Several constituents have recently been in touch expressing their fears about the situation taking place in Yemen and I wanted to take this opportunity, following the debate in the House of Commons today (March 2nd) on the matter.
Through engaging with my ministerial colleagues in the FCDO, I understand that this conflict in Yemen is - as is often the case - a multi-faceted complex affair with no easy answers.
I am proud of the place our country holds on the global stage, particularly in those regions where conflict, a breakdown of law and order and/or human rights has come about. Our proven role as a leader in facilitating peace and promoting democratic values must be applauded, and this role will continue as we face ever more uncertainty and strife in so many nations across the world.
On the issue of licensing decisions regarding military exports to Saudi Arabia – something which many constituents have raised - I feel it very important to stress that, in accordance with the Court of Appeal's judgement in June 2019, my ministerial colleague, the Secretary of State for International Trade, The Rt. Hon Liz Truss MP, has now retaken licensing decisions regarding military exports to Saudi Arabia for possible use in the conflict in Yemen on the correct legal basis.
Essentially, new licence applications will be assessed against a revised methodology, which evaluates whether there is a clear risk that the equipment might be used in the commission of a serious violation of International Humanitarian Law. On this basis, I have been told by my ministerial colleagues they are now in a position to begin the process of addressing licence applications for Saudi Arabia and its coalition partners again.
However, have been assured each application will be carefully assessed against the Consolidated EU and National Arms Export Licensing Criteria and a licence will not be granted if to do so would be a breach of the criteria.
I am deeply concerned by this ongoing conflict and humanitarian crisis. I was heartened to hear assurances made by my ministerial colleague, the Foreign Minister, James Cleverly MP, in yesterday’s FCDO Oral Questions and the House of Commons debate regarding Yemen (both March 2nd) – in which he stated:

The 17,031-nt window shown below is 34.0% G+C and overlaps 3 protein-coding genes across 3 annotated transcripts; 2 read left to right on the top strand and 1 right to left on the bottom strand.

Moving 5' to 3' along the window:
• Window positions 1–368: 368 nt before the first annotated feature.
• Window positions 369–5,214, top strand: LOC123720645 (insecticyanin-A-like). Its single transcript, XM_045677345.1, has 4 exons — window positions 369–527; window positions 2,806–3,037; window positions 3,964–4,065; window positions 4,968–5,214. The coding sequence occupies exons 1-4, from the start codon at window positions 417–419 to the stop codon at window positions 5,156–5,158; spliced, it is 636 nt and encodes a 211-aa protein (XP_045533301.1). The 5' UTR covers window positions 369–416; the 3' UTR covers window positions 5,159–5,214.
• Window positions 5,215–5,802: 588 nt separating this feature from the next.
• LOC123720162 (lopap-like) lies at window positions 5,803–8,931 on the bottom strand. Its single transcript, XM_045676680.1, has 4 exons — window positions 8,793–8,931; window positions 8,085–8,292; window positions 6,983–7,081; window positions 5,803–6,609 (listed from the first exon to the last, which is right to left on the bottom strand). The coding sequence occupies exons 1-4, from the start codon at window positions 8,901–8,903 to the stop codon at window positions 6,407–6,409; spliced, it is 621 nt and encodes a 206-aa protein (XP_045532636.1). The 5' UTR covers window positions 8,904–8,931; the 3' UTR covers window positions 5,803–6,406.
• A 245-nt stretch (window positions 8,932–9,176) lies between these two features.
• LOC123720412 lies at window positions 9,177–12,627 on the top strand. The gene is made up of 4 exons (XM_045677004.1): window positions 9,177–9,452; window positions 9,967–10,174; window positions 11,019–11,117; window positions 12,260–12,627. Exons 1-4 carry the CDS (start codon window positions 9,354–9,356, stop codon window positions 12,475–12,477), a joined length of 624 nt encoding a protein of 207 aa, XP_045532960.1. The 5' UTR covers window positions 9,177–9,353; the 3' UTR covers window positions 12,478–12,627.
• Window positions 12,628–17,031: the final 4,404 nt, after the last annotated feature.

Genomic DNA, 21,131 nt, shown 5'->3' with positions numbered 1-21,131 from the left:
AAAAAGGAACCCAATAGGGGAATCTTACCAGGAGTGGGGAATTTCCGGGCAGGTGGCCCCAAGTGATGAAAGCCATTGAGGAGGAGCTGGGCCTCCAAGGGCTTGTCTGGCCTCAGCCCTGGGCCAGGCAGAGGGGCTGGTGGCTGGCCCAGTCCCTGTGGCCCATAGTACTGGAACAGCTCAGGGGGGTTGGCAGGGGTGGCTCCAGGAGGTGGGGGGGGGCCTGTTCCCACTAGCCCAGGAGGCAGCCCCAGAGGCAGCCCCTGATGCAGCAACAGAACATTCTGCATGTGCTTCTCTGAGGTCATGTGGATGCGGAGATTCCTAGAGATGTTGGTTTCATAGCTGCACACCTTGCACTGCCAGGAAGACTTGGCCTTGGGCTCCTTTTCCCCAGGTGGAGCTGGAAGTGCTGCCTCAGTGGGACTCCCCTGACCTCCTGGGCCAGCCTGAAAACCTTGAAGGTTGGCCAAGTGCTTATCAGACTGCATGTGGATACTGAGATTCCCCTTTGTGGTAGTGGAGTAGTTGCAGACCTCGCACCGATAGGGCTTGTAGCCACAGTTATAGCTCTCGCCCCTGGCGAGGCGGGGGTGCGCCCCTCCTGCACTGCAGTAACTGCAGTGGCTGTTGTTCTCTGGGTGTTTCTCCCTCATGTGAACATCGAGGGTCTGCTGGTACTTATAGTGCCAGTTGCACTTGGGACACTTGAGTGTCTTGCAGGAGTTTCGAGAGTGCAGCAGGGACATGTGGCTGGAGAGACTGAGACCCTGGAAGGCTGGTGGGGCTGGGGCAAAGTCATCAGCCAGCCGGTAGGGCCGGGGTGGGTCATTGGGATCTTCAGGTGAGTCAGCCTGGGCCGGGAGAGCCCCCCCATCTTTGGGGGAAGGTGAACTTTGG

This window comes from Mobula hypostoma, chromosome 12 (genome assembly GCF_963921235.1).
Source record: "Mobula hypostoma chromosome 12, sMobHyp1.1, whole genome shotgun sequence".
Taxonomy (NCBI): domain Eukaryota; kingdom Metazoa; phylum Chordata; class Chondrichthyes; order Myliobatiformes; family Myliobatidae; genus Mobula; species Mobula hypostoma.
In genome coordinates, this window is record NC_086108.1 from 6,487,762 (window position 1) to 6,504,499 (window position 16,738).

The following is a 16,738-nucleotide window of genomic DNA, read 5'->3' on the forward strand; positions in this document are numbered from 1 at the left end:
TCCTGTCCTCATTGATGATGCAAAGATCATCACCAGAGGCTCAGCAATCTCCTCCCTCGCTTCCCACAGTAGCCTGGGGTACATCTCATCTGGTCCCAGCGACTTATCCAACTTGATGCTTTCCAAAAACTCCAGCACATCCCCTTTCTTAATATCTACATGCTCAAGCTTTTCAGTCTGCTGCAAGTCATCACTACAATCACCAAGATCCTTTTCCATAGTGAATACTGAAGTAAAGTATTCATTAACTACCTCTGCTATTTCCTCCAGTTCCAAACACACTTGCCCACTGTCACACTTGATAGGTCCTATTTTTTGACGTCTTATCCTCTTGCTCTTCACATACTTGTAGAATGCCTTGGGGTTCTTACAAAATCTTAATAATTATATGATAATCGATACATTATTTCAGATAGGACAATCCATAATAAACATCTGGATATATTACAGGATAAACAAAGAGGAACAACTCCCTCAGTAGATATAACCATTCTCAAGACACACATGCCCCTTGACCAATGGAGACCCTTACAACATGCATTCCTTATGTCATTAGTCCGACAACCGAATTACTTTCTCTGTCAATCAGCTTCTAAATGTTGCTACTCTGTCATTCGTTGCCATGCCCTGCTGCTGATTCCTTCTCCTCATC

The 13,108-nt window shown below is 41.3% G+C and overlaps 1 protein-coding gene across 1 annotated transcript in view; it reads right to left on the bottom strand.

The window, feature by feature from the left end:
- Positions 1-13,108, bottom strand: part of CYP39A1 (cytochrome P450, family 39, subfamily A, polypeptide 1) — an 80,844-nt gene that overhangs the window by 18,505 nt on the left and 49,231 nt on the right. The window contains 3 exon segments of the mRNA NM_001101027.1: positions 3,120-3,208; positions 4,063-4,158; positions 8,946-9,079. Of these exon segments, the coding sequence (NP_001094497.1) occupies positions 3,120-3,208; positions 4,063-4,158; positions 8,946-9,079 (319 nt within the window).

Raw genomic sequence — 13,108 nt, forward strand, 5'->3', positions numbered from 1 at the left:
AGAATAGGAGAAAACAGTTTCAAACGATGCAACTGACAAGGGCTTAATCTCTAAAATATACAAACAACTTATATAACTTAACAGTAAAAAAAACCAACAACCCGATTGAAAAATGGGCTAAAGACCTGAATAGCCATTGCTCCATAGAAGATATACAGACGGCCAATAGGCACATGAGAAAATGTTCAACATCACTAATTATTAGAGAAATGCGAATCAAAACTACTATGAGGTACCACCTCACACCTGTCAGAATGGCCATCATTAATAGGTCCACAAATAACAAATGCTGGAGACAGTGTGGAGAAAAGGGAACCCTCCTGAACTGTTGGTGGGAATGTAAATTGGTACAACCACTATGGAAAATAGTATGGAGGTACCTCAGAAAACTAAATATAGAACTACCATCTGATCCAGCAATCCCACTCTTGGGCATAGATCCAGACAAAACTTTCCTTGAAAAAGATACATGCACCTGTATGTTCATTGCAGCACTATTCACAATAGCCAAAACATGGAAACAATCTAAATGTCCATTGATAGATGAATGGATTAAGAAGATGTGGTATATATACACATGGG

“We are using all our diplomatic and humanitarian expertise to move the peace process forward alongside the UN, the US and our international partners”.
“The UK will provide at least—I repeat, at least—£87 million in aid to Yemen over the course of financial year 2021-22. Our total aid contribution since the conflict began was already over £1 billion. This new pledge will feed an additional 240,000 of the most vulnerable Yemenis every month, support 400 health clinics and provide clean water for 1.6 million people. We will also provide one-off cash support to 1.5 million of Yemen’s poorest households to help them buy food and basic supplies.”
You can read the complete question and answer through the following link: https://questions-statements.parliament.uk/written-questions/detail/2021-03-02/912763
The full debate can be read here: https://hansard.parliament.uk/Commons/2021-03-02/debates/62AC3E67-7B7A-4B94-898A-8D18B55A7A1C/YemenAidFunding
I remain confident in the UK cooperating with like-minded allies, through speaking out and calling leaders to account on all forms of human rights abuses, and I will continue to engage with ministerial colleagues at the Foreign, Commonwealth and Development Office, to ensure the concerns of constituents on these matters are being addressed.